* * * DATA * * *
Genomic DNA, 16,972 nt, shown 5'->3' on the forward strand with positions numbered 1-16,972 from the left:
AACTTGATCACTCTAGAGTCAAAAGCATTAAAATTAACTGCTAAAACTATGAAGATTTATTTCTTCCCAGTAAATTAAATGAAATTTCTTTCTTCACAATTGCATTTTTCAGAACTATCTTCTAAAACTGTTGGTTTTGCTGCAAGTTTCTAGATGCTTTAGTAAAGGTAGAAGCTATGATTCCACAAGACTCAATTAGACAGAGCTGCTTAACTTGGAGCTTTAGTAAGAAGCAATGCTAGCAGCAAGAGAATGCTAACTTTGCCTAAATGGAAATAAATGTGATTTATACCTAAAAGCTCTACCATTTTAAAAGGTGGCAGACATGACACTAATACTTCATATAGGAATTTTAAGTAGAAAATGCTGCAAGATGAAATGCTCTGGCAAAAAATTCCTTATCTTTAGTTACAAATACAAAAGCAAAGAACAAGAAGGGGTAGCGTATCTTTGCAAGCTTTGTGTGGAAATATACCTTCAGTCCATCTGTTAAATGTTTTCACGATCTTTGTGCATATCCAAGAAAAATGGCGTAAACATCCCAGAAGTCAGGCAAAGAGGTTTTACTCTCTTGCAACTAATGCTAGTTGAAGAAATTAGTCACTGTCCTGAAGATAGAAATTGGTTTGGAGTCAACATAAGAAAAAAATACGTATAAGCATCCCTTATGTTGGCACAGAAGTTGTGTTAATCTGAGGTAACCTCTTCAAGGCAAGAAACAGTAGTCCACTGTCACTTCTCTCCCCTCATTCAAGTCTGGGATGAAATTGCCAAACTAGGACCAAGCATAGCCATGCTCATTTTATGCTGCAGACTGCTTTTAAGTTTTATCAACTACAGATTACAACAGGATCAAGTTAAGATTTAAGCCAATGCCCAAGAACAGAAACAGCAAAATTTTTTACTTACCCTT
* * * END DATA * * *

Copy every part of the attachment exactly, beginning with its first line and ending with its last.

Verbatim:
Genomic DNA, 16,972 nt, shown 5'->3' on the forward strand with positions numbered 1-16,972 from the left:
AACTTGATCACTCTAGAGTCAAAAGCATTAAAATTAACTGCTAAAACTATGAAGATTTATTTCTTCCCAGTAAATTAAATGAAATTTCTTTCTTCACAATTGCATTTTTCAGAACTATCTTCTAAAACTGTTGGTTTTGCTGCAAGTTTCTAGATGCTTTAGTAAAGGTAGAAGCTATGATTCCACAAGACTCAATTAGACAGAGCTGCTTAACTTGGAGCTTTAGTAAGAAGCAATGCTAGCAGCAAGAGAATGCTAACTTTGCCTAAATGGAAATAAATGTGATTTATACCTAAAAGCTCTACCATTTTAAAAGGTGGCAGACATGACACTAATACTTCATATAGGAATTTTAAGTAGAAAATGCTGCAAGATGAAATGCTCTGGCAAAAAATTCCTTATCTTTAGTTACAAATACAAAAGCAAAGAACAAGAAGGGGTAGCGTATCTTTGCAAGCTTTGTGTGGAAATATACCTTCAGTCCATCTGTTAAATGTTTTCACGATCTTTGTGCATATCCAAGAAAAATGGCGTAAACATCCCAGAAGTCAGGCAAAGAGGTTTTACTCTCTTGCAACTAATGCTAGTTGAAGAAATTAGTCACTGTCCTGAAGATAGAAATTGGTTTGGAGTCAACATAAGAAAAAAATACGTATAAGCATCCCTTATGTTGGCACAGAAGTTGTGTTAATCTGAGGTAACCTCTTCAAGGCAAGAAACAGTAGTCCACTGTCACTTCTCTCCCCTCATTCAAGTCTGGGATGAAATTGCCAAACTAGGACCAAGCATAGCCATGCTCATTTTATGCTGCAGACTGCTTTTAAGTTTTATCAACTACAGATTACAACAGGATCAAGTTAAGATTTAAGCCAATGCCCAAGAACAGAAACAGCAAAATTTTTTACTTACCCTT